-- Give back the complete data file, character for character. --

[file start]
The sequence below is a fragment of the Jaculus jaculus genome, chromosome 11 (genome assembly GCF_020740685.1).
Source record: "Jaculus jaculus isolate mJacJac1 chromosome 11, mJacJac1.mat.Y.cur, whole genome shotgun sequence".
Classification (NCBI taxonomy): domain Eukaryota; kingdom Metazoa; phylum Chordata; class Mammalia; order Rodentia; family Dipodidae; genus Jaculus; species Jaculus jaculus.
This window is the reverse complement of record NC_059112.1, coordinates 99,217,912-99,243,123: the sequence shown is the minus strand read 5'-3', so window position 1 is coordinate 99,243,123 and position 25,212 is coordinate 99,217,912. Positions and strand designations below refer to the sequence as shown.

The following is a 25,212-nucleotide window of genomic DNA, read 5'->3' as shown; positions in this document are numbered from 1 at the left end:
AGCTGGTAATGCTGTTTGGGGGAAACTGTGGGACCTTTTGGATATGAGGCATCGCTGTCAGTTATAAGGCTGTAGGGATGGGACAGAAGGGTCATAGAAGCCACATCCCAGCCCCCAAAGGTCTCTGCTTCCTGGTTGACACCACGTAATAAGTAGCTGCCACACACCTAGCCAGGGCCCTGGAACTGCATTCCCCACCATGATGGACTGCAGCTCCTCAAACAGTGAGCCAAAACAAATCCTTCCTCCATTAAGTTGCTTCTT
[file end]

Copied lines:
The sequence below is a fragment of the Jaculus jaculus genome, chromosome 11 (genome assembly GCF_020740685.1).
Source record: "Jaculus jaculus isolate mJacJac1 chromosome 11, mJacJac1.mat.Y.cur, whole genome shotgun sequence".
Classification (NCBI taxonomy): domain Eukaryota; kingdom Metazoa; phylum Chordata; class Mammalia; order Rodentia; family Dipodidae; genus Jaculus; species Jaculus jaculus.
This window is the reverse complement of record NC_059112.1, coordinates 99,217,912-99,243,123: the sequence shown is the minus strand read 5'-3', so window position 1 is coordinate 99,243,123 and position 25,212 is coordinate 99,217,912. Positions and strand designations below refer to the sequence as shown.

The following is a 25,212-nucleotide window of genomic DNA, read 5'->3' as shown; positions in this document are numbered from 1 at the left end:
AGCTGGTAATGCTGTTTGGGGGAAACTGTGGGACCTTTTGGATATGAGGCATCGCTGTCAGTTATAAGGCTGTAGGGATGGGACAGAAGGGTCATAGAAGCCACATCCCAGCCCCCAAAGGTCTCTGCTTCCTGGTTGACACCACGTAATAAGTAGCTGCCACACACCTAGCCAGGGCCCTGGAACTGCATTCCCCACCATGATGGACTGCAGCTCCTCAAACAGTGAGCCAAAACAAATCCTTCCTCCATTAAGTTGCTTCTT